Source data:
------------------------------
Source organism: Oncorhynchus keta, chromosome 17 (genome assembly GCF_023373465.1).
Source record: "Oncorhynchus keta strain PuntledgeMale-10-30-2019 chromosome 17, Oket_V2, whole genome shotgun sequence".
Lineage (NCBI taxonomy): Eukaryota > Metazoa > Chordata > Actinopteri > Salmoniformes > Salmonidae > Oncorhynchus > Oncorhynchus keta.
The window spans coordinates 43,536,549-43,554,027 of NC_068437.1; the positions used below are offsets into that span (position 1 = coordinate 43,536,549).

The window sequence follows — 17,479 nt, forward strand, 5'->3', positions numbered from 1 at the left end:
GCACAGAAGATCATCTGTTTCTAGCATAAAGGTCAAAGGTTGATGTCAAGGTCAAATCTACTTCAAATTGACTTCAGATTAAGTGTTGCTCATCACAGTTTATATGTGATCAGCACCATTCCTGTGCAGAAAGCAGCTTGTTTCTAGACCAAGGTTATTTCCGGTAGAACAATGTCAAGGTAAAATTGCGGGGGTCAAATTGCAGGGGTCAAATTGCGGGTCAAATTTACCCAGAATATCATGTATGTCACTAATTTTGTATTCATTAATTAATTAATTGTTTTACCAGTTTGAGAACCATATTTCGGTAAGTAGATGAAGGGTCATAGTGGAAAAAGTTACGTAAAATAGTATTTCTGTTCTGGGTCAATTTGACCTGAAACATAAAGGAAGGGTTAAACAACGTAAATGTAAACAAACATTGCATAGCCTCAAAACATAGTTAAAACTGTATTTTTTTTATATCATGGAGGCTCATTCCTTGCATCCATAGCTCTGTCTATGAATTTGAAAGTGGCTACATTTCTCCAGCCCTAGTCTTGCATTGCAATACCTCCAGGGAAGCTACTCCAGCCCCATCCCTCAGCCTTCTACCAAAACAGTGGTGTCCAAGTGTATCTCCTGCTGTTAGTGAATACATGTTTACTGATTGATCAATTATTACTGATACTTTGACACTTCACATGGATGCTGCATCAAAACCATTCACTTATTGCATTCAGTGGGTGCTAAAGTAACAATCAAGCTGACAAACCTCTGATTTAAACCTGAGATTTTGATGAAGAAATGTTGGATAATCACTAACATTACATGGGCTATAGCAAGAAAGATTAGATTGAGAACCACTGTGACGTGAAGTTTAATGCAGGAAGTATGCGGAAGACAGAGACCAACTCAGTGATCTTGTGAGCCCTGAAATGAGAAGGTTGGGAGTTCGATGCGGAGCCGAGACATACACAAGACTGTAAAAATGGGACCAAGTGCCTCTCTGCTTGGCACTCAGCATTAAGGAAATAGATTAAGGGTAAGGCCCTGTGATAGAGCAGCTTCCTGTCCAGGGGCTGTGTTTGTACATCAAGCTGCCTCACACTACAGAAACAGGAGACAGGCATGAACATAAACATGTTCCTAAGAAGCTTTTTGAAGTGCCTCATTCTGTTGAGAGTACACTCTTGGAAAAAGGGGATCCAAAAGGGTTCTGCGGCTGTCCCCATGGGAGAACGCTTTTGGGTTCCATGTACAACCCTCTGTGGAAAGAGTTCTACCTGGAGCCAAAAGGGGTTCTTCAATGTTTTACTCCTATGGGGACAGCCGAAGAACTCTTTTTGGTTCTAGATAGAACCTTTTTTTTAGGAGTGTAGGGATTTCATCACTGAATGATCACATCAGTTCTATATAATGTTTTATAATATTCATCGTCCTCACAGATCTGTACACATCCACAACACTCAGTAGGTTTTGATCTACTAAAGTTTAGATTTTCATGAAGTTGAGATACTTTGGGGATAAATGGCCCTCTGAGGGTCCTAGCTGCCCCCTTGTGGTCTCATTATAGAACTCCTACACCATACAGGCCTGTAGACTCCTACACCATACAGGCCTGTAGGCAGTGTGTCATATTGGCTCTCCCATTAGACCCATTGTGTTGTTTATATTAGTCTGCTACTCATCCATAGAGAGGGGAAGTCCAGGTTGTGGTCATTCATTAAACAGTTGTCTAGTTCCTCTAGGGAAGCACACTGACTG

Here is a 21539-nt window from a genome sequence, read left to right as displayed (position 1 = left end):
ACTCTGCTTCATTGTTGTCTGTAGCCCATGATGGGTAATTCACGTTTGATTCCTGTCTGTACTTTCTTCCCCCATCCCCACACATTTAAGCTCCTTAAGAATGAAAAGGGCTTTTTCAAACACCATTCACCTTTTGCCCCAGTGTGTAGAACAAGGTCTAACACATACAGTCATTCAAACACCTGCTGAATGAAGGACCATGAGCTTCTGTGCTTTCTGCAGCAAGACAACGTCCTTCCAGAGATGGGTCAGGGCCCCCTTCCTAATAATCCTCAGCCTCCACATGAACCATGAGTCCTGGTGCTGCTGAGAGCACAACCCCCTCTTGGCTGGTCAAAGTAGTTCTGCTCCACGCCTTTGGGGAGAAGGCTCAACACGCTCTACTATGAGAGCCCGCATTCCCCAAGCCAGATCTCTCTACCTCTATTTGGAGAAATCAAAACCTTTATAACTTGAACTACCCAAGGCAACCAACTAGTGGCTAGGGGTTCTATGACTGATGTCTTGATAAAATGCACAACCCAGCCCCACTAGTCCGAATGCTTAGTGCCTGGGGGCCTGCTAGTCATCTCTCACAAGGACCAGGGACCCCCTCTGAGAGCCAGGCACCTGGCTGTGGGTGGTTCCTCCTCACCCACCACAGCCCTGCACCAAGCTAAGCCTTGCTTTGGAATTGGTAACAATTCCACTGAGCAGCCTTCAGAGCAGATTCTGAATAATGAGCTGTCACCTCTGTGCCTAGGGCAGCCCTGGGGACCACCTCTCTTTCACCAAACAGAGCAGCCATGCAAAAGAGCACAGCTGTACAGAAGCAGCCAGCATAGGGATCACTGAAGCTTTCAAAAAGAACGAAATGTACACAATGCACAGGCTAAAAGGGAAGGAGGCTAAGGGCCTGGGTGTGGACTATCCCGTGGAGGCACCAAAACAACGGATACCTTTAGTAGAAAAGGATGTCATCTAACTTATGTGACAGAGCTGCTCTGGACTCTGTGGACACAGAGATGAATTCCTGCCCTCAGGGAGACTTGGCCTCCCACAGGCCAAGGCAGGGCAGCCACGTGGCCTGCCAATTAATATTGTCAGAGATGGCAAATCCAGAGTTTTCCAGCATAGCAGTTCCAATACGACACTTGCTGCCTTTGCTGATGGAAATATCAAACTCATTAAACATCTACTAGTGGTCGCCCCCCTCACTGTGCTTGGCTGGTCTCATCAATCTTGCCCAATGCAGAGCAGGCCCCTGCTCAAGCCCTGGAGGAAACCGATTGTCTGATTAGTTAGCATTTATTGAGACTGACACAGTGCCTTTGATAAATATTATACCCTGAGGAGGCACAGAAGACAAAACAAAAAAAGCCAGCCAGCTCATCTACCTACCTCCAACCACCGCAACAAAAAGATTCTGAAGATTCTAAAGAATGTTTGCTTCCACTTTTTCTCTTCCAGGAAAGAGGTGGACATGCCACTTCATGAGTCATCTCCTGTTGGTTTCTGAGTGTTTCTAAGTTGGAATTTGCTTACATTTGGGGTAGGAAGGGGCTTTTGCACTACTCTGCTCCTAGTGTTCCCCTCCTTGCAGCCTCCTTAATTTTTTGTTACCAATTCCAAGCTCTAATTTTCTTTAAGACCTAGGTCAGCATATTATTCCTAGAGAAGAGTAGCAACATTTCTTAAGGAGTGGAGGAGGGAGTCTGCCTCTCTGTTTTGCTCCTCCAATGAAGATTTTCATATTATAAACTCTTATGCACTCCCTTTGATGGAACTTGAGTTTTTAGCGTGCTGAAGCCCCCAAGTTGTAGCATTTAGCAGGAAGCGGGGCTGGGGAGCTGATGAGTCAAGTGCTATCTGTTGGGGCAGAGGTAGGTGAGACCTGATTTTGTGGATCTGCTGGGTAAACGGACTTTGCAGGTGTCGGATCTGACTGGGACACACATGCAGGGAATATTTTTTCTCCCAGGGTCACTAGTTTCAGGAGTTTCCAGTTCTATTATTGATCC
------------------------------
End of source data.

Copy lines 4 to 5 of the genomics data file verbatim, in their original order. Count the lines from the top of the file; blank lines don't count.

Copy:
The window spans coordinates 43,536,549-43,554,027 of NC_068437.1; the positions used below are offsets into that span (position 1 = coordinate 43,536,549).

The window sequence follows — 17,479 nt, forward strand, 5'->3', positions numbered from 1 at the left end: